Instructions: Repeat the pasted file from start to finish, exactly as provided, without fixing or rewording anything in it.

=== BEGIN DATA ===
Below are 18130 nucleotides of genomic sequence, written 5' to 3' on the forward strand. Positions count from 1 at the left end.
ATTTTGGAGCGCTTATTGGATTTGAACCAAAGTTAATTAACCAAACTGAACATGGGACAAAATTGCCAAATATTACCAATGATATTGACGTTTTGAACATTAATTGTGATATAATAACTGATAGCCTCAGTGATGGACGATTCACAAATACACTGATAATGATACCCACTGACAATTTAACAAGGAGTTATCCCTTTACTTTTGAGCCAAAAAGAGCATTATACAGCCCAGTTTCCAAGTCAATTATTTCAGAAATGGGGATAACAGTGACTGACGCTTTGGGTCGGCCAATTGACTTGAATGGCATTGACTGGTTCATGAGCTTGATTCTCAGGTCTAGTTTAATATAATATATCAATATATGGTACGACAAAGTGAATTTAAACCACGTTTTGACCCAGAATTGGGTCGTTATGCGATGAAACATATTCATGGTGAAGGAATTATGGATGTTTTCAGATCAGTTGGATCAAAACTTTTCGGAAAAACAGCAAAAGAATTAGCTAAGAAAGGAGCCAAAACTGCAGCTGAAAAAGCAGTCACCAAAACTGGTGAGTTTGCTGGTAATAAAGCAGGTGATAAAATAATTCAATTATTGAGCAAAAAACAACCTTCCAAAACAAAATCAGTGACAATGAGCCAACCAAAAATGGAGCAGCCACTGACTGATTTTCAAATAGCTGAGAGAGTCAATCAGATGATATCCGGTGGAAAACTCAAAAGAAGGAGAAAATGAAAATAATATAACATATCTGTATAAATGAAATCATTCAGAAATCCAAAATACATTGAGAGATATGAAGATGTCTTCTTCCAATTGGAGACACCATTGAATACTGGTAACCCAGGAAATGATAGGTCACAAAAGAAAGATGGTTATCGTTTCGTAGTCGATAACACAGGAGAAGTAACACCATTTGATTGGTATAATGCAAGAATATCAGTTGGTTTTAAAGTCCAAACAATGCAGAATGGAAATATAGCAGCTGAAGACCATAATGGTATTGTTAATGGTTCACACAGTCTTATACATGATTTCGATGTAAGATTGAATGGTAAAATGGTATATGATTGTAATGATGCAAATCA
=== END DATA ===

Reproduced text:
Below are 18130 nucleotides of genomic sequence, written 5' to 3' on the forward strand. Positions count from 1 at the left end.
ATTTTGGAGCGCTTATTGGATTTGAACCAAAGTTAATTAACCAAACTGAACATGGGACAAAATTGCCAAATATTACCAATGATATTGACGTTTTGAACATTAATTGTGATATAATAACTGATAGCCTCAGTGATGGACGATTCACAAATACACTGATAATGATACCCACTGACAATTTAACAAGGAGTTATCCCTTTACTTTTGAGCCAAAAAGAGCATTATACAGCCCAGTTTCCAAGTCAATTATTTCAGAAATGGGGATAACAGTGACTGACGCTTTGGGTCGGCCAATTGACTTGAATGGCATTGACTGGTTCATGAGCTTGATTCTCAGGTCTAGTTTAATATAATATATCAATATATGGTACGACAAAGTGAATTTAAACCACGTTTTGACCCAGAATTGGGTCGTTATGCGATGAAACATATTCATGGTGAAGGAATTATGGATGTTTTCAGATCAGTTGGATCAAAACTTTTCGGAAAAACAGCAAAAGAATTAGCTAAGAAAGGAGCCAAAACTGCAGCTGAAAAAGCAGTCACCAAAACTGGTGAGTTTGCTGGTAATAAAGCAGGTGATAAAATAATTCAATTATTGAGCAAAAAACAACCTTCCAAAACAAAATCAGTGACAATGAGCCAACCAAAAATGGAGCAGCCACTGACTGATTTTCAAATAGCTGAGAGAGTCAATCAGATGATATCCGGTGGAAAACTCAAAAGAAGGAGAAAATGAAAATAATATAACATATCTGTATAAATGAAATCATTCAGAAATCCAAAATACATTGAGAGATATGAAGATGTCTTCTTCCAATTGGAGACACCATTGAATACTGGTAACCCAGGAAATGATAGGTCACAAAAGAAAGATGGTTATCGTTTCGTAGTCGATAACACAGGAGAAGTAACACCATTTGATTGGTATAATGCAAGAATATCAGTTGGTTTTAAAGTCCAAACAATGCAGAATGGAAATATAGCAGCTGAAGACCATAATGGTATTGTTAATGGTTCACACAGTCTTATACATGATTTCGATGTAAGATTGAATGGTAAAATGGTATATGATTGTAATGATGCAAATCA